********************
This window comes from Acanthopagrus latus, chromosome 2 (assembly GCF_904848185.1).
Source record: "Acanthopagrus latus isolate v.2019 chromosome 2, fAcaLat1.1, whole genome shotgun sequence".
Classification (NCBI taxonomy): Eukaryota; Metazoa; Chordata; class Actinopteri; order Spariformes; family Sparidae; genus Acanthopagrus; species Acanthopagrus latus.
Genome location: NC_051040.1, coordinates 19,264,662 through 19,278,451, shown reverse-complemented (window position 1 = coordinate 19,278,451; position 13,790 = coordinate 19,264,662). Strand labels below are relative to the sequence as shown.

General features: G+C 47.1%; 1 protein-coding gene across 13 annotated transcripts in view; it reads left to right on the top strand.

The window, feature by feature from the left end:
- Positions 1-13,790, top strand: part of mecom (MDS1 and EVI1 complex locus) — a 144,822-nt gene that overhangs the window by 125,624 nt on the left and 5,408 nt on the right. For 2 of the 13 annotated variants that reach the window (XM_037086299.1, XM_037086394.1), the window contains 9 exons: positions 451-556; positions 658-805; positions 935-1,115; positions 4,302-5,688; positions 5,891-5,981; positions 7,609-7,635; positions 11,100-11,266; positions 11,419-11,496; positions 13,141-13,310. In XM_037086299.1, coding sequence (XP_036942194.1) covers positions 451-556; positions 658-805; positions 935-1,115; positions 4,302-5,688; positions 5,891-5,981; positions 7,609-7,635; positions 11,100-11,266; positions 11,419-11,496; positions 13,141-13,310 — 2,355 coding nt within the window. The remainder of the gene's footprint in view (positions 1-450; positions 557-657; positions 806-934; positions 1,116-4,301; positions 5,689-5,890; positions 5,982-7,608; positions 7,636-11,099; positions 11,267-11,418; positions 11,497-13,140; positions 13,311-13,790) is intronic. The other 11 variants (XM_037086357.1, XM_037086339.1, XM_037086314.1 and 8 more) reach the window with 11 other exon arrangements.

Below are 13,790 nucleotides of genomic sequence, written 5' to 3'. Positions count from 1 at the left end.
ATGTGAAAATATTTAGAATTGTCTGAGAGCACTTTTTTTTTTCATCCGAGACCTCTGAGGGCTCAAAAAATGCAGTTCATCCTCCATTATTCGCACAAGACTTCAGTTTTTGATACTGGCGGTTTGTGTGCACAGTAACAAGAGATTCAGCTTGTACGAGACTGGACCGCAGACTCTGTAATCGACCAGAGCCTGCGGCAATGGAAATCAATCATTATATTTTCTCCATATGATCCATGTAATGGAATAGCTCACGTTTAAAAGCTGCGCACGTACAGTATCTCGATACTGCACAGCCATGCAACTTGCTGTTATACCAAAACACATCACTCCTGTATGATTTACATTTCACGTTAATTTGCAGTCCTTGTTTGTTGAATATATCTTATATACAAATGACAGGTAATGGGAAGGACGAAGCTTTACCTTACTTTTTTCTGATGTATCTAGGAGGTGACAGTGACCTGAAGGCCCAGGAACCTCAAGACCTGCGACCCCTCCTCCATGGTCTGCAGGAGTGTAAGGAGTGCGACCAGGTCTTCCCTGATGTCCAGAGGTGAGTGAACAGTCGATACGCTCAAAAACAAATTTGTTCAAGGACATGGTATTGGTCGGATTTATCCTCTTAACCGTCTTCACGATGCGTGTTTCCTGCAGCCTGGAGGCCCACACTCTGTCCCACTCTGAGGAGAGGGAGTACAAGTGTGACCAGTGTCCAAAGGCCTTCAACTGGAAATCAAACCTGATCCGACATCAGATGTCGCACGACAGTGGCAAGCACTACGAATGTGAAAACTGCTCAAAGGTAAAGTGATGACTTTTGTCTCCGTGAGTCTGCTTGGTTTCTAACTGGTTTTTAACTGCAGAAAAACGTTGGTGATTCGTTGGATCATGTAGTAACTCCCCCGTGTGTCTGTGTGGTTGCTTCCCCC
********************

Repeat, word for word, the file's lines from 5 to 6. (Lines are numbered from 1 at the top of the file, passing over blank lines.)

General features: G+C 47.1%; 1 protein-coding gene across 13 annotated transcripts in view; it reads left to right on the top strand.

The window, feature by feature from the left end: